Stage magicians call this the “switch”: you show something and then quickly switch something else in its place. They do it all the time…very often with cards and balls and coins. It’s based on the principle that our brain picks up what we last saw or think we saw.
The Democratic Party is the Party of the switch and its 2020 platform (the one Joe Biden ran on) says this about health-care:
“Democrats will keep up the fight until all Americans can access secure, affordable, high-quality health insurance — because as Democrats, we fundamentally believe health care is a right for all, not a privilege for the few.”
The statement brilliantly does two switches. We’re used to politicians switching topics and “secure, affordable, high-quality health insurance” is a doozy. We’re talking about “care”; that’s the issue. But this statement talks about insurance which automatically confirms that you need paid insurance to get health-care — see?
Politicians do subtle crap like that all the time. But this statement is particularly egregious because it makes a double-switch. After talking about the need for insurance, as if it were a biological necessity, it then talks about health-care as a right.
Like many people I work with, I believe health care is a right. I also believe that you don’t need insurance to protect a right and should never have to pay for it. In fact, the very definition of a right is that it’s available to everyone at absolutely no cost — because payment automatically means some people have it and others don’t.
I have opined, on this site and in other places, about what I think is the “commodification” of human existence in late capitalist society. As the crusty old system hurtles towards its death by self-destruction wreacking massive social destruction, it tries to turn everything into a product to be sold: air, water, communications (particularly Internet access) and, in this case, life itself. This is as expected and, in capitalism’s bizarre logic, understandable. Everything, eventually, is for sale.
What makes this debate over health-care so important is that this is the central commodification of our time: our survival is now for sale. This isn’t about care or health or medicine (although all three are involved). This is about your expectations. Society is a construct of expectations and you derive an idea about your life-span from our society; it’s not the same in all contemporary societies and it’s changed decade to decade in ours. The point is it’s not written in stone or law but you know what a natural life-span is and you feel you have the right to one if that is at all possible.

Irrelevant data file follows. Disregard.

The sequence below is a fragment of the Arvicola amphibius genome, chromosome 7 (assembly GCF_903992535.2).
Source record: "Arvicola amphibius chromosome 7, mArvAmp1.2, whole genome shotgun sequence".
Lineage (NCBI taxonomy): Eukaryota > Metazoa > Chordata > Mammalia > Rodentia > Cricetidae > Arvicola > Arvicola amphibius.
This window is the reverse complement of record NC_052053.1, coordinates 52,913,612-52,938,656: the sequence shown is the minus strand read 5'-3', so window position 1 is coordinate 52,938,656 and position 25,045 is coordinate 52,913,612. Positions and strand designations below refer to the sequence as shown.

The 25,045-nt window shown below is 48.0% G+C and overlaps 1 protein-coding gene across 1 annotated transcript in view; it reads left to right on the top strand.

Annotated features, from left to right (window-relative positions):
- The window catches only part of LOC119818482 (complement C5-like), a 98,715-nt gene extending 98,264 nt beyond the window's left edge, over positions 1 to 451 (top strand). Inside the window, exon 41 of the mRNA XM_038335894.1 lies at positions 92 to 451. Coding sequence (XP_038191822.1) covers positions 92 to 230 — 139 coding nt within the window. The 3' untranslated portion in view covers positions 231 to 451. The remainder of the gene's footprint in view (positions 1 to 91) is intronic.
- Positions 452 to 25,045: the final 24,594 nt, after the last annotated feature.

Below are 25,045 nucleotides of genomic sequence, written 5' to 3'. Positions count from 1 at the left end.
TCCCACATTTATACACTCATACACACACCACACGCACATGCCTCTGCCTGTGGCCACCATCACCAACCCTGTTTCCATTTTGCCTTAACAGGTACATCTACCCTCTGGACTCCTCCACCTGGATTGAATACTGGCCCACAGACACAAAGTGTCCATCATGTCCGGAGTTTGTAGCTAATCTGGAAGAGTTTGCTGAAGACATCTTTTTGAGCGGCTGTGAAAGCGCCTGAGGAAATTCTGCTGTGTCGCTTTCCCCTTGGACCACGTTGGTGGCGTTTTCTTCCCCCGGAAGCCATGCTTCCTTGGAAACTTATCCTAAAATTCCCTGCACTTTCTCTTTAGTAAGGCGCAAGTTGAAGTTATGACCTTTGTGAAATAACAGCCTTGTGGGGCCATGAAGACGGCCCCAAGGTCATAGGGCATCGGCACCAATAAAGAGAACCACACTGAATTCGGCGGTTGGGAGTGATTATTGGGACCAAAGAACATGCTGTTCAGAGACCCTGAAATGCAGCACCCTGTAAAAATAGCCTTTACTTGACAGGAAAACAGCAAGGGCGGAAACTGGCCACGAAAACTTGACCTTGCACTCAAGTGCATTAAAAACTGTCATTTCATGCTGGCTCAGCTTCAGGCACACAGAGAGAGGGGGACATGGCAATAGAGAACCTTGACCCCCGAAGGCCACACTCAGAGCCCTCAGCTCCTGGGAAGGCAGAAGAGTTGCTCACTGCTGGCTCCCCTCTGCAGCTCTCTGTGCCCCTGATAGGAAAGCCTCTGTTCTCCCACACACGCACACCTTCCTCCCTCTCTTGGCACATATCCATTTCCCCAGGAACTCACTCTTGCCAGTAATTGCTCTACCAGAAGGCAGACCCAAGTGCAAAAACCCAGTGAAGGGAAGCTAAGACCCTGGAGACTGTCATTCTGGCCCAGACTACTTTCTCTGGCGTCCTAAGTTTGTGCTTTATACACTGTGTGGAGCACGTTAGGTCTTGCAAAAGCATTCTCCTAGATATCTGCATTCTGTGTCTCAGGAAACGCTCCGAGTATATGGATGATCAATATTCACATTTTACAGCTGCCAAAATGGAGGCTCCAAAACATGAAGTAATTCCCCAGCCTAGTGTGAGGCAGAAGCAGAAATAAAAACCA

So there you go. Medical care and preventive treatment makes the natural life-span more possible. Dying prematurely means just that: dying before you are supposed to. Terminal illness isn’t inevitable and your death should never be like a spin of a roulette wheel. You should never have to worry or feel insecure about your life. In a sane, just society, we should all live longer and be confident that our death doesn’t represent a threat to our families’ sustainability. Life should never be a gamble and death shouldn’t be a wipe-out.
Seen in objective terms, your death is the result of society’s impact on you. The body doesn’t have a clock or a shelf-life. In general, you die sooner when the conditions of your life have ravaged you more and when you don’t have the resource to fix the damage or, through access to knowledge and good life, avoid it. Yeah yeah…we’re all going to die but how soon we die and what we think about that is a reflection of the sustainability and justice of our society.
So…is it a right or not? If it’s a right, eliminate all health care insurance now.
Of course, they don’t want to do that and that’s why it’s written that way in the sentence. The healthcare insurance industry is a branch of the finance industry and the finance industry is the one capitalism has to protect at all costs. Our country’s capitalists are useless; they produce nothing of value and make their money reselling our existence to us. But that’s the center of capitalism in this country and so, if it’s not protected, the system will disappear.
As important as this issue is, it’s even more urgent because the health-care portion of the President’s “Build Back Better” plan involves helping people pay insurance, recruiting more people into insurance plans and “lowering drug prices” (whatever that means). In short, it deepens the first clause in the Party’s platform plank and kind of ignores the second.
Not enough attention has been paid to this “switch” and I think we should be screaming about it. We should strive for a health care system that has nothing to do with payments and recognizes the right of people to health. We should do that because health-care really is a right, because it’s a reflection of our society’s limitations and potential and because it’s a transitional demand that makes a lot of sense right now but can only really be realized in a completely different society.
That’s what we’re looking for. Right?